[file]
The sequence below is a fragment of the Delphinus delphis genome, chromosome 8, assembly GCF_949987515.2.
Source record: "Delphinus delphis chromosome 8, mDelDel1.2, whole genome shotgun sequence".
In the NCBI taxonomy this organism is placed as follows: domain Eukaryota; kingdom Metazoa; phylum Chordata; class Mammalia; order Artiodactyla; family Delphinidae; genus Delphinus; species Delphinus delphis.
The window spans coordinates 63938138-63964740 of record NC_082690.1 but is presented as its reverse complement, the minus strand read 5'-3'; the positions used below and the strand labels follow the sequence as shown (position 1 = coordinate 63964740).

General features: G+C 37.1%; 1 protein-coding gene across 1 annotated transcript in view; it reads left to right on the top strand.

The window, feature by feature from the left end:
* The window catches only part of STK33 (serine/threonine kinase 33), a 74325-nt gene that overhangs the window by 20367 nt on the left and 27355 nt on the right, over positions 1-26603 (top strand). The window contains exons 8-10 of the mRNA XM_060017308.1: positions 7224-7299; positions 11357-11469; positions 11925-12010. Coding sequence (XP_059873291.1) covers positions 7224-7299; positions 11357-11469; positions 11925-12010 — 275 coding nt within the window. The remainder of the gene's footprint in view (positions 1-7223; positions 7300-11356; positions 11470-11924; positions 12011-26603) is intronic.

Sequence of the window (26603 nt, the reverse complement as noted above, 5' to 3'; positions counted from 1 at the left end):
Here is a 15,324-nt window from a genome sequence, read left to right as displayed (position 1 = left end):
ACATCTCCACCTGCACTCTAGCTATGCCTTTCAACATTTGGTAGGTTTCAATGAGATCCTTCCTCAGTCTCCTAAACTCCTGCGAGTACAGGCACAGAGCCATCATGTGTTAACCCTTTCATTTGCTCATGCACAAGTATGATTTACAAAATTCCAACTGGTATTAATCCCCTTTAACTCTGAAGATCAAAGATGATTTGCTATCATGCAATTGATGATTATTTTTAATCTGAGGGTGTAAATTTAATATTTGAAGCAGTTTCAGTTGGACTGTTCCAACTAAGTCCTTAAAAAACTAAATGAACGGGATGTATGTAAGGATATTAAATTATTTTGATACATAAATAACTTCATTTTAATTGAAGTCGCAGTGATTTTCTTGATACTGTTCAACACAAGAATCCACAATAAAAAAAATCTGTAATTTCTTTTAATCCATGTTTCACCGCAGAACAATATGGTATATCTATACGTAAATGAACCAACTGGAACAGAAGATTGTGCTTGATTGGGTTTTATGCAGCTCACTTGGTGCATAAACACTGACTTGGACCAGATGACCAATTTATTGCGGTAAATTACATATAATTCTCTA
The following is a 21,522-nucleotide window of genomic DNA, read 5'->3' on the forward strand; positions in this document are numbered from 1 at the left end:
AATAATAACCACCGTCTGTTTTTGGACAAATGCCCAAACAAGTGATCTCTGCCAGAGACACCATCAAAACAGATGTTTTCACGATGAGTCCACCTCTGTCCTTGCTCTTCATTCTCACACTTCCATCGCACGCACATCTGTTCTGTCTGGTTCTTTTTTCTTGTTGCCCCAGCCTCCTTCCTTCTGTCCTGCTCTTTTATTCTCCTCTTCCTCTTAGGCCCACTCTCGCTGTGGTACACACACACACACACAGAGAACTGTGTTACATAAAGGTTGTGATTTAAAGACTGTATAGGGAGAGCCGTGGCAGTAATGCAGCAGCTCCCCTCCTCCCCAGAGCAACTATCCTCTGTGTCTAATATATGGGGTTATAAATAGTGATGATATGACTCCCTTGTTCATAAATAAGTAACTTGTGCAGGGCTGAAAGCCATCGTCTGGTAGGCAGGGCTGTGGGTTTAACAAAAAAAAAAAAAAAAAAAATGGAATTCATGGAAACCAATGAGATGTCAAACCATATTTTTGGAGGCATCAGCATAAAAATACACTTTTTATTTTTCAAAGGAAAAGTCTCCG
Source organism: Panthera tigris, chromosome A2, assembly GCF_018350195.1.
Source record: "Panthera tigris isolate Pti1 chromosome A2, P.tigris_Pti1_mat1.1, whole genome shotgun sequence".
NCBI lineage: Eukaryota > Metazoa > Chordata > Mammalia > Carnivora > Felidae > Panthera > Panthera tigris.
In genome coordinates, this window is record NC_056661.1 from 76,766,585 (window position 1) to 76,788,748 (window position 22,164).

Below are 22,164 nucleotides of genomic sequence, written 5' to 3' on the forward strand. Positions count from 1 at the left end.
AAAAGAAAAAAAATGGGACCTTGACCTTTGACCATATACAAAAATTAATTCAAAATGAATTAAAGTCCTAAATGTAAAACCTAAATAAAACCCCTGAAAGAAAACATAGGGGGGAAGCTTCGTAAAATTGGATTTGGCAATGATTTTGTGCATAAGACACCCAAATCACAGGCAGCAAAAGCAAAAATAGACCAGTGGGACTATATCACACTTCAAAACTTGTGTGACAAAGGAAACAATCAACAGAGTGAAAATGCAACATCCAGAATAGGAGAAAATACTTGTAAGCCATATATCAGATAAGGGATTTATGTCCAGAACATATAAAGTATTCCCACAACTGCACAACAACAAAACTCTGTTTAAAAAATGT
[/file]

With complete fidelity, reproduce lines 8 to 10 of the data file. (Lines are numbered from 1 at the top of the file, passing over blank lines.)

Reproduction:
Sequence of the window (26603 nt, the reverse complement as noted above, 5' to 3'; positions counted from 1 at the left end):
Here is a 15,324-nt window from a genome sequence, read left to right as displayed (position 1 = left end):
ACATCTCCACCTGCACTCTAGCTATGCCTTTCAACATTTGGTAGGTTTCAATGAGATCCTTCCTCAGTCTCCTAAACTCCTGCGAGTACAGGCACAGAGCCATCATGTGTTAACCCTTTCATTTGCTCATGCACAAGTATGATTTACAAAATTCCAACTGGTATTAATCCCCTTTAACTCTGAAGATCAAAGATGATTTGCTATCATGCAATTGATGATTATTTTTAATCTGAGGGTGTAAATTTAATATTTGAAGCAGTTTCAGTTGGACTGTTCCAACTAAGTCCTTAAAAAACTAAATGAACGGGATGTATGTAAGGATATTAAATTATTTTGATACATAAATAACTTCATTTTAATTGAAGTCGCAGTGATTTTCTTGATACTGTTCAACACAAGAATCCACAATAAAAAAAATCTGTAATTTCTTTTAATCCATGTTTCACCGCAGAACAATATGGTATATCTATACGTAAATGAACCAACTGGAACAGAAGATTGTGCTTGATTGGGTTTTATGCAGCTCACTTGGTGCATAAACACTGACTTGGACCAGATGACCAATTTATTGCGGTAAATTACATATAATTCTCTA